Scotland's Sunday Herald
reported this last weekend that the world's largest cyber-heist ever recorded had taken place, with approximately eight million people's identities stolen. The target was the Best Western Hotel group, the culprit was "an unknown Indian hacker,
" the accomplices were "an underground network operated by the Russian mafia
," and the estimated haul could be worth "more than £2.8billion
[$5.15 billion USD)] in illegal funds
If the Sunday Herald's claims are true, then the security Breach of Best Western is almost double in size the largest-reported cyber-breach to date of 4.5 million records
exposed following the loss of BNY Mellon Shareowners Services' backup tapes this last February. The only problem is that Best Western denies that the breach was anywhere near as large as the Sunday Herald said it was:"The story printed in the Sunday, August 24, 2008, Glasgow Sunday Herald claiming a security breach of Best Western guest information is grossly unsubstantiated. Claims reported about our Central Reservations customer records are not accurate. We at Best Western take the confidentiality of our customers' personal information very seriously. The Sunday Herald reporter brought to our attention the possible compromise of a select portion of data at a single hotel; we investigated immediately and provided commentary. Best Western would have welcomed the opportunity to fact-check the story, which would have resulted in more accurate and credible reporting on the part of the newspaper. We have found no evidence to support the sensational claims ultimately made by the reporter and newspaper."
The Sunday Herald reported that an Indian hacker placed a Trojan virus on a Best Western computer used for reservations, and the Trojan was able to capture the login credentials of a Best Western staff member. Once the login credentials were captured, they were "put up for sale and shared on an underground website operated by a notorious branch of the Russian mafia, which specialises in internet crime
Up to this point, the Sunday Herald purports to report on actual events. However, the rest of its story--and therefore the figure of eight million stolen identities--is based purely on speculation:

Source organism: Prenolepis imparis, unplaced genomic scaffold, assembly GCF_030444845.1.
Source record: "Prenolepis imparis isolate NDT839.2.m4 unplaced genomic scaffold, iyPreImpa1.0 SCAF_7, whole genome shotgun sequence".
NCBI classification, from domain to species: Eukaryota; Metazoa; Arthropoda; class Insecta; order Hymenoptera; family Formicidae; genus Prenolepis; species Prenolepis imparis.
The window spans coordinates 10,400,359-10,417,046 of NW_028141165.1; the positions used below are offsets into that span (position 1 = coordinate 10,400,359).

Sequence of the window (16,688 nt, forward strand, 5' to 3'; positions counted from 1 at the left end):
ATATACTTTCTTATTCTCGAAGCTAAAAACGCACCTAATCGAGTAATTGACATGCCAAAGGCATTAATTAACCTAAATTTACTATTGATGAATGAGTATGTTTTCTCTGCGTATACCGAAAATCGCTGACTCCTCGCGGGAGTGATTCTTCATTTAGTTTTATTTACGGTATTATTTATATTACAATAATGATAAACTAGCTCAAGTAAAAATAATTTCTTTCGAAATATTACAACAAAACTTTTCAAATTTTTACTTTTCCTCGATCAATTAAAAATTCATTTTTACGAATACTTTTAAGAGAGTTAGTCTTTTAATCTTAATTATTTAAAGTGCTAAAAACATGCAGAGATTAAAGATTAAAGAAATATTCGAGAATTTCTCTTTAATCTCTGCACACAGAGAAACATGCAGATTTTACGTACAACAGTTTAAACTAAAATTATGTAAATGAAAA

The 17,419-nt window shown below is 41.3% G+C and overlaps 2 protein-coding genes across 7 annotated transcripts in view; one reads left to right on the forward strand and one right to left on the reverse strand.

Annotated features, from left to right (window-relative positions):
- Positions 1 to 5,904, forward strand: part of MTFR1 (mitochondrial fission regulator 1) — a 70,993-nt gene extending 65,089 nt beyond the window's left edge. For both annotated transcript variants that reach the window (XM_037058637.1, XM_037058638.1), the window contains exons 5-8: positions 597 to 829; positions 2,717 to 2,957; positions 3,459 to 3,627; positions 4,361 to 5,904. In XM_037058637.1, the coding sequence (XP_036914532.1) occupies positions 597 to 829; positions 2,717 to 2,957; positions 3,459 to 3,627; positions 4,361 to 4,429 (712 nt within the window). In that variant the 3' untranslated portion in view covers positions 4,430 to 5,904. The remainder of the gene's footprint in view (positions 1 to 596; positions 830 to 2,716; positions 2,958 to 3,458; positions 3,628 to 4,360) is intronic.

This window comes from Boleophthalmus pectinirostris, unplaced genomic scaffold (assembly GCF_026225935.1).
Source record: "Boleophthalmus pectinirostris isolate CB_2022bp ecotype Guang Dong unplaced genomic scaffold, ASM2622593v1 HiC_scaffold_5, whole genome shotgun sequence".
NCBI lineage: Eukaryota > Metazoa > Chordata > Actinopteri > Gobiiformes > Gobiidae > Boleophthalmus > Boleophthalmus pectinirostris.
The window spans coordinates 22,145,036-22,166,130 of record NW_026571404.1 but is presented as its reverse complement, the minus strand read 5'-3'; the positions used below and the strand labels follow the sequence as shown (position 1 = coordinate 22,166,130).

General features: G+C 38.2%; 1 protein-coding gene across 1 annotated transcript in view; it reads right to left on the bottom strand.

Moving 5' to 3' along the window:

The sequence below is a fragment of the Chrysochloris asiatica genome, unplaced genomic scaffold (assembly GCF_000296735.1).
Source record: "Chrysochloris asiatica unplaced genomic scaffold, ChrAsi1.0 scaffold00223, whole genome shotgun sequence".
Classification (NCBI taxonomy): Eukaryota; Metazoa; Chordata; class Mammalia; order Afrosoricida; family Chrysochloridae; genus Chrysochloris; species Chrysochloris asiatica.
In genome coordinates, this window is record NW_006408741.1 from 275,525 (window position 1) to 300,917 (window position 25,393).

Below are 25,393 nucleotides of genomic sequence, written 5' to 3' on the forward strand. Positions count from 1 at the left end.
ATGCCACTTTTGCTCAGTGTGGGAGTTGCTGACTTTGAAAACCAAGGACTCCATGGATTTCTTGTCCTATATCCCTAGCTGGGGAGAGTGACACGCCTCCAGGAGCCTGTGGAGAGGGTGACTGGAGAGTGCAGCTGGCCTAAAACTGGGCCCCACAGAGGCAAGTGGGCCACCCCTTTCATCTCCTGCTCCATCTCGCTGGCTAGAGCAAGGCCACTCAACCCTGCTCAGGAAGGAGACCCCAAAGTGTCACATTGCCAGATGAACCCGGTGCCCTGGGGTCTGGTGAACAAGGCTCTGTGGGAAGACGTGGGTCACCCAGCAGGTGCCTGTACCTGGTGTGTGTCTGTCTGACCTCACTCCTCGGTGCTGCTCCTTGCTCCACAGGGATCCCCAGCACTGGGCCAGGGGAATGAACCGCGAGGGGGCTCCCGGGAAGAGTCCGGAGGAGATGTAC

"Once the information was online, experts estimate that it would take less than an hour to write and run a software bot' - a simple computer programme - capable of harvesting every record on Best Western's European reservation system.
With eight million people staying in the hotel group's 86,375 continental rooms every year, gaining access to the system is a major coup for the cyber-criminals responsible. Given that criminals now have access to all bookings from 2007-2008, and based on the FBI-sponsored Internet Crime Complaint Center's reports that the average victim of internet crime loses £356, they are sitting on a potential haul of at least £2.84bn."
Best Western countered, however:"The reporter asserted the recent compromise of data for past guests from as far back as 2007, Best Western purges all online reservations promptly upon guest departure."
In fact, in an email to Information Week
, Best Western stated:"There was one instance of suspicious activity at a single hotel with respect to 13 guests, who are being notified. We are working with the FBI and international authorities to investigate the source of the other claims, which were never presented to us for investigation prior to publication of the Herald story. We have found no suspicious activity to support them."
There is a huge difference between 13 records and 8 million. Is the Sunday Herald guilty of sensationalism, speculation, exaggeration, and simply getting some key facts wrong? Is Best Western trying to cover up what could be a monster data breach? We guess we'll have to wait until next Sunday to see what the Sunday Herald has to say about it.